Since the first human genomes were sequenced and assembled de novo nearly twenty years ago, hundreds of thousands of others have been sequenced and assembled by variation calling. That much data is a valuable resource but also a problem for algorithms and data structures designed to handle megabytes or gigabytes but not terabytes or petabytes. In this talk we take variation calling itself as an example and consider why it should become easier as genomic databases grow, why it has not so far, and why it will soon. Specifically, we describe a new and scalable version of the FM-index data structure underlying modern DNA aligners.
Travis Gagie is currently an associate professor at the Universidad Diego Portales and a researcher at the Chilean Center for Biotechnology and Bioengineering, specializing in compressed data structures for bioinformatics. He received a BSc in Cognitive Science from Queen’s University, an MSc in Computer Science from the University of Toronto and a Dr. rer. nat. in Bioinformatics from Bielefeld University, Germany. Between his masters and doctorate he studied for a year at the National Research Center in Pisa and worked for two years at the University of Eastern Piedmont. After graduating he worked as a post-doctoral researcher at the University of Chile, Aalto University and the University of Helsinki. He has published over a hundred conference and journal papers, served on the committees of about two dozen conferences and workshops and recently co-chaired the 25th International Symposium on String Processing and Information Retrieval (SPIRE 2018).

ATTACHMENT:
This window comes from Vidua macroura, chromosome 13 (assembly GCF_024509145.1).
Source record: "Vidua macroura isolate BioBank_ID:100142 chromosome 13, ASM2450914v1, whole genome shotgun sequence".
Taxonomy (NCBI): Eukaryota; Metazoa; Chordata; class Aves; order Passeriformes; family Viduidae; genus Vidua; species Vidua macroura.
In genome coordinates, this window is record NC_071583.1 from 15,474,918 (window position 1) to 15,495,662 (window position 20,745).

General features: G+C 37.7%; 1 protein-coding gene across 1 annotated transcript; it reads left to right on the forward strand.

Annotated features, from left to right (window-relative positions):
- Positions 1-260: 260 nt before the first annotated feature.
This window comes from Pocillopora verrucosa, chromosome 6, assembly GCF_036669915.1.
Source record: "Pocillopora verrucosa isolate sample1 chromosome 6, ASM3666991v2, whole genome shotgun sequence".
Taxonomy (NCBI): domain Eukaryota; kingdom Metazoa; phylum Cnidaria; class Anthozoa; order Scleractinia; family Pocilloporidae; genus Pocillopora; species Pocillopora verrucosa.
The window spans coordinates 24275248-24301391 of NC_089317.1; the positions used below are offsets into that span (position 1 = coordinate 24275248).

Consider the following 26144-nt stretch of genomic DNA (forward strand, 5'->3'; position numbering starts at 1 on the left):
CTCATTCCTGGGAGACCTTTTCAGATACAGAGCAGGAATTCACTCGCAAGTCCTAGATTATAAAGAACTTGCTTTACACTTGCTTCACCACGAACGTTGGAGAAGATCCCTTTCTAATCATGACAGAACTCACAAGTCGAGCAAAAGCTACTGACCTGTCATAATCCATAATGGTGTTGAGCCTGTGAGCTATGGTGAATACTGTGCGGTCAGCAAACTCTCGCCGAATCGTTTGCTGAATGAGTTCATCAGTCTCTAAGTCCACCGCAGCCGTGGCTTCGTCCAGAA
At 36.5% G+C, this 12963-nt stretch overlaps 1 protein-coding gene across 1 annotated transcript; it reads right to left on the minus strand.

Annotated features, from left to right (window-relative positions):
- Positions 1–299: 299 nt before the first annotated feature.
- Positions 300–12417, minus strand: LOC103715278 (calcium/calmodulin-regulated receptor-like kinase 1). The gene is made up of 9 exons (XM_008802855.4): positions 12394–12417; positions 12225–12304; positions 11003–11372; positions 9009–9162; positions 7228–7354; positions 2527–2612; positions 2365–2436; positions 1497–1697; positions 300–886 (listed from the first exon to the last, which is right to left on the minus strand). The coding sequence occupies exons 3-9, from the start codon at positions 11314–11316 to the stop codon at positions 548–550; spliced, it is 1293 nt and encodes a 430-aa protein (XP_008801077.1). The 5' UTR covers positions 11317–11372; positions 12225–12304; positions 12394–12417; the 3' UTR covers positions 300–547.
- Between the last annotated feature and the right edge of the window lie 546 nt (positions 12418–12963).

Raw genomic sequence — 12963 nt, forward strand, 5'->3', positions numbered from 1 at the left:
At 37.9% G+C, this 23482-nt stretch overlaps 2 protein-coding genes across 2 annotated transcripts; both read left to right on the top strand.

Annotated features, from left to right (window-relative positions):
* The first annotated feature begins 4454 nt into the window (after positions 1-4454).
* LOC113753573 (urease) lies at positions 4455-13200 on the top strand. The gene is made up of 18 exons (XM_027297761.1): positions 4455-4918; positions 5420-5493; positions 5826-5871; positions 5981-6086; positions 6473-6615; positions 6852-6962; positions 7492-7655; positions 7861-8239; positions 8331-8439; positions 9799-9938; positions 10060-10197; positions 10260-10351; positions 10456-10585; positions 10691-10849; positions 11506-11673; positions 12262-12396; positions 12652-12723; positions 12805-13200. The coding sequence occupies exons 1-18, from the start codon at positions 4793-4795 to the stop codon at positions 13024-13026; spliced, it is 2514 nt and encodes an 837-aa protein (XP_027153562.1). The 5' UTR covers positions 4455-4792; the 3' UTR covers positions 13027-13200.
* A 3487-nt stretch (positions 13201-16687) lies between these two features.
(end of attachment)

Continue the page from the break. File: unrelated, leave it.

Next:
Date(s) - 31/01/2019
12:00 pm - 1:00 pm